In late ‘85, Level 42 released their fifth studio album, ‘World Machine’, upon the world. The lead out single was the radio friendly, ‘Something About You’ (UK#6/US#7), which finally broke Level 42 in a major way Stateside. The track was indicative of the style and sound across the album’s nine tracks. Mark King was in fine vocal form, whilst Mike Lindup comes more to the fore with his falsetto vocal harmonies. The follow up single, the soulful, slow tempo ‘Leaving Me Now’ (UK#15/OZ#98), further revved up the appeal of ‘World Machine’, pushing it to #3 in Britain (US#18), where it stayed for 72 weeks, eventually notching up double platinum status. And it wasn’t just the public that fell hook, line, and sinker for the stylish new model Level 42. Mark Sinker wrote in the N.M.E. in November of ‘85 - Level 42’s sound is like a “Brit-trot-punk band with glossy panther sheen, rippling hammer blow psycho motion, and pellucid colourwax drawl”. I couldn’t have said it better myself, in fact I didn’t say it at all.
The Gould-less Level 42 re-emerged in September of ‘88 with the album ‘Staring At The Sun’ (UK#2/ OZ#86/US#128), complimented by the lead out single ‘Heaven In My Hands’ (UK#12). The rock infused soul of the track opened the album’s proceedings, but was a highlight among few from the ten tracks on offer. The follow up single, ‘Take A Look’ (UK#32) was singularly uninspiring, though the funk laced ‘Tracie’ (UK#25) pepped up proceedings nicely. I purchased both ‘Heaven In My Hands’ and ‘Tracie’ on vinyl 45 (the latter featuring photography by Linda McCartney on the cover art). Overall, ‘Staring At The Sun’ had a few too many blind spots to be considered in the same league as its predecessors.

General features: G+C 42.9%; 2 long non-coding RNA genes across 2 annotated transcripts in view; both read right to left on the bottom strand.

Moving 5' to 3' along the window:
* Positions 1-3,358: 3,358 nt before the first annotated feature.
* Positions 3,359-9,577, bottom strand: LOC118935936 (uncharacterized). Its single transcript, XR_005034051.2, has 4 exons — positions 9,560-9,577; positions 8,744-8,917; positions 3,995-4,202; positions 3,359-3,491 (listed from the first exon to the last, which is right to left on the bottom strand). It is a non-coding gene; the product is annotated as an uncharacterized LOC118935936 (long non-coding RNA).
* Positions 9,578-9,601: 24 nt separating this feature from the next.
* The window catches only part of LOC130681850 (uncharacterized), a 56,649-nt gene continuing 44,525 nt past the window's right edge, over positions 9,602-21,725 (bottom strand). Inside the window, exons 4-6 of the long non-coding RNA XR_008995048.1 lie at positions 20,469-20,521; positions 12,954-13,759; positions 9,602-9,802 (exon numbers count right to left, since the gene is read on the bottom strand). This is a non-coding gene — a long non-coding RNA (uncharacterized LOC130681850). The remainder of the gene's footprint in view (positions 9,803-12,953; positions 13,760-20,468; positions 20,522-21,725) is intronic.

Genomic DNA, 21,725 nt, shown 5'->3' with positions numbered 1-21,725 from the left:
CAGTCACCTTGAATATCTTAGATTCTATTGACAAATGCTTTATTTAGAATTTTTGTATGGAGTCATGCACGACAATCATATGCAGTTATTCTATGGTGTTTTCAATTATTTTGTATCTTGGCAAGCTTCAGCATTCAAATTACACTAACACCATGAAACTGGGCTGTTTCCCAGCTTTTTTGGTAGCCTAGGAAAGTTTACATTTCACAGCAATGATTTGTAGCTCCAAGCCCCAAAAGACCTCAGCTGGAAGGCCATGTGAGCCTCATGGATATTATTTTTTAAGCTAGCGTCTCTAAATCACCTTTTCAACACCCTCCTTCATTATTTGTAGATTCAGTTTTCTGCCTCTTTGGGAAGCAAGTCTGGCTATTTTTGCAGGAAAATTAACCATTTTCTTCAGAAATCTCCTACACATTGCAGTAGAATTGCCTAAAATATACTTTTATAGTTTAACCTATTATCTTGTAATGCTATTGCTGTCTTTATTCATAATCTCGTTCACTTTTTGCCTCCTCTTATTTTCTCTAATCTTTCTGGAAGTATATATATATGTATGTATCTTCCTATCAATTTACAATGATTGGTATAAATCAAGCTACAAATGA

Level 42 took some time out over 1990 and into ‘91, before recruiting new guitarist Alan Holdsworth, a renowned fusion guitarist, to the fold. The new quartet signed with RCA and committed to recording a new album over the summer of ‘91, not to be confused with the summer of ‘69, which is a Bryan Adams song and belongs in an entirely different post. ‘Guaranteed’ (UK#3) kept up the band’s streak of UK top 5 albums (now at 5), but the best single related stat it could manage was with the title track (UK#17). Flashes of the verve and vibrancy of earlier efforts surfaced in patches throughout the album, including the up-beat single ‘Overtime’ (UK#62), and the horn driven funkification of ‘Her Big Day’. The third single, ‘My Father’s Shoes’ (UK#55), didn’t have as much soul as other tracks, even venturing into a country-esque feel. Whilst the album recaptured splinters of soulfulness, it was an inconsistent offering overall.
Despite a return to creative form on ‘Forever Now’, Level 42 all but disappeared from view over the next ten years, save for some occasional tour dates, of which Mark King was the only constant member. In 2006, the band resurfaced, featuring Mark King, Mike Lindup, with contributions from the Gould brothers on the album ‘Retroglide’. There were one or two highlights harking back to the band’s glory days, but overall it lacked the funk-based edge of the band’s original sound, and offered more forgettable than memorable moments.
In 2010, Level 42 celebrated its 30th anniversary with a tour, and a four disc box set titled ‘Living It Up’, which featured a disc of newly recorded acoustic versions of Level 42 hits, by King and Lindup.